Serving youth receiving child welfare services: The Maltreatment and Adolescent Pathways (MAP) Research Study

Last modified by Doug Maynard on 2016/05/03 21:03


Mental health and substance use are pressing issues in this globally declared decade of youth. Youth are increasingly presenting at crisis point to emergency room services when other options may be available in specialty services and schools. The Maltreatment and Adolescent Pathways (MAP) study randomly selected mid-adolescent youth receiving child welfare services in a large urban centre (N=561) and tracked mental health and substance use over time, especially to highlight groups at higher risk and potential intervention areas to reduce risk. This presentation will highlight some key learnings from the MAP Research Study, funded by Canadian Institutes of Health Research, Public Health Agency of Canada, Ontario Centre of Excellence for Child and Youth Mental Health, Ontario Ministry of Child and Youth Services, and the Ontario Mental Health Foundation.


Dr. Christine Wekerle's Presentation Slides

Lise Milne's Presentation Slides

Dr. Sherry Stewart's Slides


Wekerle.jpgDr. Christine Wekerle

Dr. Wekerle is an Associate Professor in Pediatrics and an Associate Member of the Offord Centre for Child Studies at McMaster University. She obtained her Ph.D. (Clinical Psychology) in 1995 from the University of Western Ontario, an American and Canadian Psychological Association accredited program, and conducted her accredited internship at McMaster in Pediatrics. Dr. Wekerle's research areas are broadly in the areas of parenting and the prevention of family violence. She has edited a book on the overlap among child maltreatment, dating and courtship violence, partner violence, and substance abuse ("The Violence and Addiction Equation;" Wekerle & Wall, 2002; Taylor Francis), written a book for a broad audience on maltreatment ("Child Maltreatment;" Wekerle, Wolfe, Miller & Spindel, 2006; Hogrefe, translated into Japanese and Spanish), as well as a book and treatment manual on a dating violence prevention program ("The Youth Relationships Project") which remains one of the few programs evaluated in a randomized control trial with at-risk youth. Dr. Wekerle is Co-editor-in-Chief of the International Journal of Child and Adolescent Resilience and Editor for special issues of the International Journal of Mental Health and Addiction. She has also been an active scientist, publishing in peer-reviewed journals since 1987. Dr. Wekerle's current research focuses on child welfare populations, particularly adolescents who are receiving child protection services and their outcome across physical, mental, and financial health domains. She is invested in supporting health and resilience within maltreated populations, and disseminates actively to policy and practice. In 2012, she co-founded the International Network of Child and Adolescent Resilience (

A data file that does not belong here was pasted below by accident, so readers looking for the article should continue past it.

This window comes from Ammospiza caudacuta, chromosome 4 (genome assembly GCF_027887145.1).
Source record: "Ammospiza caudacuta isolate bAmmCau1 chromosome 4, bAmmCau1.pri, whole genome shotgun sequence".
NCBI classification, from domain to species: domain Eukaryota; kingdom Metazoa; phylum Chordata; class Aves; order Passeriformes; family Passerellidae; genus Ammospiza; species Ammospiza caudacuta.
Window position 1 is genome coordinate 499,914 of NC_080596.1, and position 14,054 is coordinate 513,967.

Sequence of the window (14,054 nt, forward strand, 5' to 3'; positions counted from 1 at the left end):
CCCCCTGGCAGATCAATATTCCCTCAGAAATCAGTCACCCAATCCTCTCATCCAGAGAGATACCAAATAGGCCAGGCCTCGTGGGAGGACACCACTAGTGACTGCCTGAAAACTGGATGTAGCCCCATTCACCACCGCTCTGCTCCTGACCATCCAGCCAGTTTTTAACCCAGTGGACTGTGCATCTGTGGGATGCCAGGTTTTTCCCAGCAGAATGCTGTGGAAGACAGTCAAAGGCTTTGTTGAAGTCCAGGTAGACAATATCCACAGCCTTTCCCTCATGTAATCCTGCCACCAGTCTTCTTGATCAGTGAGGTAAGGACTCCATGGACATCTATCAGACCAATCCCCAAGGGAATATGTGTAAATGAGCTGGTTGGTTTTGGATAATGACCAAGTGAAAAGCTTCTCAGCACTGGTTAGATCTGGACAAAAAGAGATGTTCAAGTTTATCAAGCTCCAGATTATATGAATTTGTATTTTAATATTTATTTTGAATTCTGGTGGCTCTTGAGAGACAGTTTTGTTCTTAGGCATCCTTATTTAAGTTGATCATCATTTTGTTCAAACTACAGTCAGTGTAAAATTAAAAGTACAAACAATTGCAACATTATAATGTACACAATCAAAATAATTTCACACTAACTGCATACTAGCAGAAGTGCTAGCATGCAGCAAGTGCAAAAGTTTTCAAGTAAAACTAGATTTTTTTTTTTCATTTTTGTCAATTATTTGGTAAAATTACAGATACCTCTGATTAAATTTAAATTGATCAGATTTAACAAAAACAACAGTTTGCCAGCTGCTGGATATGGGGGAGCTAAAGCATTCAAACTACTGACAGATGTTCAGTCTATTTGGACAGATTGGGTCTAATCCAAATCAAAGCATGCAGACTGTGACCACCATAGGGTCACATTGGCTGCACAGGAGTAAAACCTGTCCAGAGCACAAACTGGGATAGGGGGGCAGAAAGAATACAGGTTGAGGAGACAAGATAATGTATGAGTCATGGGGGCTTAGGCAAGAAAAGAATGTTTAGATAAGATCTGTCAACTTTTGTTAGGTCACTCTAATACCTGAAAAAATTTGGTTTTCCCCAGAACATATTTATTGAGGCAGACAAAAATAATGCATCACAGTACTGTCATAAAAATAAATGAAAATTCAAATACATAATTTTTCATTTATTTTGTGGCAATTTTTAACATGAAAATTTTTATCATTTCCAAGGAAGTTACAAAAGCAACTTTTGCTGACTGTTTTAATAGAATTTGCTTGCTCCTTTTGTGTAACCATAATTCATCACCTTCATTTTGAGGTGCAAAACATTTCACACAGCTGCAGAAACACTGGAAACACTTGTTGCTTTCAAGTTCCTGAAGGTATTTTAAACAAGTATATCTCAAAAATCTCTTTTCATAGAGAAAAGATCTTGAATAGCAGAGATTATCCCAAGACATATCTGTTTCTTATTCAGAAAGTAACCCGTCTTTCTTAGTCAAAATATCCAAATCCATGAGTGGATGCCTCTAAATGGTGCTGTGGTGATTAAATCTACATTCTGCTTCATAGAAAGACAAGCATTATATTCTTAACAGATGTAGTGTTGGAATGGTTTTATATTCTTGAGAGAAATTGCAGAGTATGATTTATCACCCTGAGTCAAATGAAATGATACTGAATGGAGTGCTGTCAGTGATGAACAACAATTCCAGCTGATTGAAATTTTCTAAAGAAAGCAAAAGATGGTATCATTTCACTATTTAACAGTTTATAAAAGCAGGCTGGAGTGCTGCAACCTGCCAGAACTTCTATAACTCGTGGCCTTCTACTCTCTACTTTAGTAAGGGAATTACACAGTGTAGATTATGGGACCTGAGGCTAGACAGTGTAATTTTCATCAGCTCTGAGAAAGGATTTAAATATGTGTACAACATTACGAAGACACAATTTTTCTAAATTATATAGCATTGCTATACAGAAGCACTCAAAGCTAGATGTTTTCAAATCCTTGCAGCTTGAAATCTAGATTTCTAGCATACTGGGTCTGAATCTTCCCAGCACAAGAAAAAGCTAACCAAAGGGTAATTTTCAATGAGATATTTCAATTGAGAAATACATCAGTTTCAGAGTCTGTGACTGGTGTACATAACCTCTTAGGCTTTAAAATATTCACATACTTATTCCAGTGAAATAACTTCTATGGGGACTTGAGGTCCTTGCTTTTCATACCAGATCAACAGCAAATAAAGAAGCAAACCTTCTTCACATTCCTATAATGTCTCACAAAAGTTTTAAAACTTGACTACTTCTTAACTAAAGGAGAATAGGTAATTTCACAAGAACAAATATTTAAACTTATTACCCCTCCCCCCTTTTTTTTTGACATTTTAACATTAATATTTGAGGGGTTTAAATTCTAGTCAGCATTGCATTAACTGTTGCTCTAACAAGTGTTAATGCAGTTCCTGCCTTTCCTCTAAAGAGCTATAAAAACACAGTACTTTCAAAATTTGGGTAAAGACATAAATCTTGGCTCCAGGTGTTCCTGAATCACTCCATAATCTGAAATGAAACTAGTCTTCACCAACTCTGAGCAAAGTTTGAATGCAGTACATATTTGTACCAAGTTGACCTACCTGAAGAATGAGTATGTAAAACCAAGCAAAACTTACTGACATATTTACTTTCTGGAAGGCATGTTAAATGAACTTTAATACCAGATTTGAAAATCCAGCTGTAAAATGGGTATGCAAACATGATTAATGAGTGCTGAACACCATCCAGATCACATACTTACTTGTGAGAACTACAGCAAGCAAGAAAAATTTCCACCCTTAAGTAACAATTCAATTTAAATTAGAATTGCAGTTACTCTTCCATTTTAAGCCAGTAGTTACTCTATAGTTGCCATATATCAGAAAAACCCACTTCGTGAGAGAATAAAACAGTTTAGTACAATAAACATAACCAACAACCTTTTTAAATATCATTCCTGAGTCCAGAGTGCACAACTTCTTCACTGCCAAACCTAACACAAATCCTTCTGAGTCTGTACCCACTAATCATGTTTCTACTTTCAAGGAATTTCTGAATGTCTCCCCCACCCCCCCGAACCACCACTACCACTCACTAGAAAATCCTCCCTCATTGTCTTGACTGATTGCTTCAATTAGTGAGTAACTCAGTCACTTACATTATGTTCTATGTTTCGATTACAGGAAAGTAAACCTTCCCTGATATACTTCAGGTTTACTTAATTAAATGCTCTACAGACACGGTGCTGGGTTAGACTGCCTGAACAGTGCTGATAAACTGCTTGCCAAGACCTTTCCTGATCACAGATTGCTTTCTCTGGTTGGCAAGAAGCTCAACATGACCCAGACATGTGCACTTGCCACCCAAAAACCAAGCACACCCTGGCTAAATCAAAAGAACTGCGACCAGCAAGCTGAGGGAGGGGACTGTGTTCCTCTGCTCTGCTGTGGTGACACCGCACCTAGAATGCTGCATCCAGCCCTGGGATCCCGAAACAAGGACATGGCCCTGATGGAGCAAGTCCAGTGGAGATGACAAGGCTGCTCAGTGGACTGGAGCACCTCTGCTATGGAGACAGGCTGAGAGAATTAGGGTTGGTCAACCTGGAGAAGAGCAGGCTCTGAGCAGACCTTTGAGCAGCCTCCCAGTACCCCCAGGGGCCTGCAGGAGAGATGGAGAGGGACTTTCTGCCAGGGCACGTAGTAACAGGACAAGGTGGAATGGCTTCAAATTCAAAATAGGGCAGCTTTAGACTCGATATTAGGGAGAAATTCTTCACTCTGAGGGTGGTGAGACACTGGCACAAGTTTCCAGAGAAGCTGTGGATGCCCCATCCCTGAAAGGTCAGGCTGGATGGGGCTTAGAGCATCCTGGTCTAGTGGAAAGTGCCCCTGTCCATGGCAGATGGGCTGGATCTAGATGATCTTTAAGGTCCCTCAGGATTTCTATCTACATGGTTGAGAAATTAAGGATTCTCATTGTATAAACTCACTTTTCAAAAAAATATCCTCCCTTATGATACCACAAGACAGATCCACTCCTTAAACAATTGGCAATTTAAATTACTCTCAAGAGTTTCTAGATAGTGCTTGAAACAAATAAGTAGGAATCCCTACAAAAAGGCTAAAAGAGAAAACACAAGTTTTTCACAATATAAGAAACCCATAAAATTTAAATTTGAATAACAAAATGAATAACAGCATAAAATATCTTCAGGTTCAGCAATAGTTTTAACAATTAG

Stewart Sherry 2014.JPGDr. Sherry Heather Stewart, Ph.D.

Dr. Stewart is a professor in the Departments of Psychiatry, Psychology, and Community Health and Epidemiology at Dalhousie University, as well as a licensed clinical psychologist in the province of Nova Scotia. She is well known for her research on psychological factors contributing to emotional disorders and substance misuse, the comorbidity of mental health and addictive disorders, and pathological gambling. Dr. Stewart has published several clinical trials of novel approaches for the treatment and prevention of substance abuse and co-occurring mental health problems, and has adapted these interventions for use in the prevention context in high schools.  Dr. Stewart holds a Governor-in-Council appointment with the Canadian Centre of Substance Abuse, and is Editor-in-Chief for the Journal of Gambling Issues. Dr. Stewart receives funding from several research agencies including the Social Sciences and Humanities Research Council (SSHRC), Canadian Institutes of Health Research (CIHR), the Nova Scotia Health Research Foundation (NSHRF), National Center for Responsible Gambling (NCRG) and the Manitoba Gambling Research Program (MGRP).  She has received over $20 million to support her addictions and mental health research from granting agencies worldwide.  Dr. Stewart has published over 290 scientific articles, 9 books, and 36 book chapters.

Lise-headshot.2016.jpgLise Milne

Lise Milne is a fifth-year Ph.D. Social Work student at McGill University, the recipient of SSHRC and FQRSC scholarships. She has been an instructor for the past five years at the graduate and undergraduate levels at both McGill and Concordia Universities, teaching Youth Justice, Introduction to Practicum in Social Work, as well as Quantitative Research Methods for Practitioners. Over the past eight years she has worked at the McGill University Centre for Research on Children and Families on several projects including Evidence-Based Management in Child Welfare, Building Research Capacity with First Nations and Mainstream Youth Protection Services in Quebec, and Attachment, Self-Regulation, Competency (ARC). Lise completed her Masters Degree at McGill University, where her award-winning thesis focused on adolescent victims of
sexual abuse in residential child protection care. She received both a Bachelor of Arts in Criminology and a Bachelor of Social Work at the University of Manitoba. Lise has 15 years of experience in child welfare in both Manitoba and Quebec as a child protection worker, supervisor and trainer. She has been a member, chairperson, and consultant of specialized groups on child sexual abuse and is presently a co-chair for a clinical integration group at Batshaw Youth and Family Centres, where she has also provided training to staff. For her doctoral research, she plans to explore traumatic experiences and symptoms among youth in out-of-home care in Ontario.

Created by Ann Watkins on 2016/02/29 21:55